Laboratory Experiments on Steady State Seepage-Induced Landslides Using Slope Models and Sensors

Sandra G. Catane, Mark Albert H. Zarco, Cathleen Joyce N. Cordero, Roy Albert N. Kaimo, Ricarido M. Saturay, Jr.


A thorough understanding of the failure initiation process is crucial in the development of physicallybased early warning system for landslides and slope failures. Laboratory-scale slope models were constructed and subjected to instability through simulated groundwater infiltration. This is done by progressively increasing the water level in the upslope tank and allowing water to infiltrate laterally towards the toe of the slope. Physical changes in the slope models were recorded by tilt sensors and video cameras. When the model slope was destabilized, the chronology of events occurred in the following sequence: (1) bulging at the toe, (2) seepage at the toe, (3) initial failure of soil mass, (4) piping, (5) retrogressive failure, (6) formation of tension cracks and (7) major failure of soil mass. Tension cracks, piping and eventual failure are manifestations of differential settlements due to variations in void ratio. Finite element analysis indicates that instability and subsequent failures in the model slope were induced primarily by high hydraulic gradients in the toe area. Seepage, initial deformation and subsequent failures were manifested in the toe area prior to failure, providing a maximum of 36 min lead time. Similar lead times are expected in slopes of the same material as shown in many case studies of dam failure. The potential of having a longer lead time is high for natural slopes made of materials with higher shear strength thus evacuation is possible. The tilt sensors were able to detect the initial changes before visual changes manifested, indicating the importance of instrumental monitoring.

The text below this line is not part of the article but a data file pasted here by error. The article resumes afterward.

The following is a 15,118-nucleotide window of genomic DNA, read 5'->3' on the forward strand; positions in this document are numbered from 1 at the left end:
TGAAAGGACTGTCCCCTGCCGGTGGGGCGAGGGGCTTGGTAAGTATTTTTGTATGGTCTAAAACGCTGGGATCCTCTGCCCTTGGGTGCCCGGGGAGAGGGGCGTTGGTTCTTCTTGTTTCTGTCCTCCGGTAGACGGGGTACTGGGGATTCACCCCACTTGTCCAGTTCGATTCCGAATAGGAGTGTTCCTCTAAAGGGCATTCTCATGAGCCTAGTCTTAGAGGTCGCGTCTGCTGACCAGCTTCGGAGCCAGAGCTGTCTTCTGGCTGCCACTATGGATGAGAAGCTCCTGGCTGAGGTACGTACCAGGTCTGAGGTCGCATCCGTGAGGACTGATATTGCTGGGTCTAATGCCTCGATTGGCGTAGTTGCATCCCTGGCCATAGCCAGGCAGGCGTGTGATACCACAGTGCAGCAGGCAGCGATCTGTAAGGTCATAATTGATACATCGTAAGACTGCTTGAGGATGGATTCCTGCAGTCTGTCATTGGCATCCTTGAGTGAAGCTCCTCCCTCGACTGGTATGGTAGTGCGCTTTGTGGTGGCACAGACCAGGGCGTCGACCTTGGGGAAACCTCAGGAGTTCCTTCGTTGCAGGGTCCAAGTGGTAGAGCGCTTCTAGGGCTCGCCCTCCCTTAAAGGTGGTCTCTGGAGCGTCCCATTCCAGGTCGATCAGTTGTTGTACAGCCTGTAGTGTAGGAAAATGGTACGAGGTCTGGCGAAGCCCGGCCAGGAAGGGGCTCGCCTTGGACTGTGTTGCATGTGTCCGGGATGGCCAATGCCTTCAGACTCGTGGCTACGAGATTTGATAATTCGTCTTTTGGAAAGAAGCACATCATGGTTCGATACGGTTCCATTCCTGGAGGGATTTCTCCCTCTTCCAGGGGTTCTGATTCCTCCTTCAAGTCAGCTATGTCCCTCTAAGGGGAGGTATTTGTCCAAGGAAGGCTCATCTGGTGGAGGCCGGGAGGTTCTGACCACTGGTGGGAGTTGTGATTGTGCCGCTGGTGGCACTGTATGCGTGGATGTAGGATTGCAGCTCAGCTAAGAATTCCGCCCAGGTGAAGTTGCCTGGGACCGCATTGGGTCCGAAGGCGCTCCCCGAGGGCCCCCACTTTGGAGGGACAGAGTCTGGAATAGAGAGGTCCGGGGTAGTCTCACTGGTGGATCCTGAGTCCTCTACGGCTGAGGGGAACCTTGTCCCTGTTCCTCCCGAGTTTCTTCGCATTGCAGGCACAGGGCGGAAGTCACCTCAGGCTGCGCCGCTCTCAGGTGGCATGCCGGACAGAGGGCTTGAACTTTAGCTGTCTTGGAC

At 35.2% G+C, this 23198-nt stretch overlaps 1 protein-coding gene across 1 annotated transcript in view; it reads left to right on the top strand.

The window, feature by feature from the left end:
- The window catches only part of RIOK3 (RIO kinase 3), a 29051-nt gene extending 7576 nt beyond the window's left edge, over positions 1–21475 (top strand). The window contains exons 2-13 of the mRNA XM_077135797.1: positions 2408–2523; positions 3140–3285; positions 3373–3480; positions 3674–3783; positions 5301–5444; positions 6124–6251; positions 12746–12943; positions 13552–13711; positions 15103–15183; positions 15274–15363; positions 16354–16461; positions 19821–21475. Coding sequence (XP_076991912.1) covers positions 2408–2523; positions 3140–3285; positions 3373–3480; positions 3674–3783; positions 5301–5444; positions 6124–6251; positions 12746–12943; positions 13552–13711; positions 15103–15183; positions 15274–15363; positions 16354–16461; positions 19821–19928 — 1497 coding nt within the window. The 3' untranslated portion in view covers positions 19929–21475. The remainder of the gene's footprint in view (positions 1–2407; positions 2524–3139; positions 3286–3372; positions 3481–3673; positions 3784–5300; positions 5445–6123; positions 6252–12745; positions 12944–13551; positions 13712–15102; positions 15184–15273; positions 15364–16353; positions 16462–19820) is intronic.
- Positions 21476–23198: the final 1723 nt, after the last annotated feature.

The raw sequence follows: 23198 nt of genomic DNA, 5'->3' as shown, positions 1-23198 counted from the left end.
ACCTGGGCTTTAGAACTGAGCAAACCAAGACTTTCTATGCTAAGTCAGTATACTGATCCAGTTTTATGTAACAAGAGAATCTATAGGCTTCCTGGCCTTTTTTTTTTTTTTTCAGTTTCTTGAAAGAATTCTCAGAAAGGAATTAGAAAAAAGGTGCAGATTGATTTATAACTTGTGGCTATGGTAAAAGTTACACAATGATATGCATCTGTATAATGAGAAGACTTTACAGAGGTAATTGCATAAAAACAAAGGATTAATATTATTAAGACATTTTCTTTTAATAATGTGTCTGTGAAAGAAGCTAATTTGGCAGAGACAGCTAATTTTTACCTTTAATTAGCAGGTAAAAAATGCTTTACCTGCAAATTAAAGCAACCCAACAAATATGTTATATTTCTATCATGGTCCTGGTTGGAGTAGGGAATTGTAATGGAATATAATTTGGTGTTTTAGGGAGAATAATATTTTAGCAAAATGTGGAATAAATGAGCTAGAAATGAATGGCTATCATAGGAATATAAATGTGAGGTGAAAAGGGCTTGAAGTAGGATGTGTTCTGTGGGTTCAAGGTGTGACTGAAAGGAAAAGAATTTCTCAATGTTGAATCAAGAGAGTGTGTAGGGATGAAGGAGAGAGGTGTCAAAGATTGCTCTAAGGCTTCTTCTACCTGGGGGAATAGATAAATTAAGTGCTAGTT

Keywords: seepage-induced landslides, landslide initiation, wireless sensors, early warning system, Philippines

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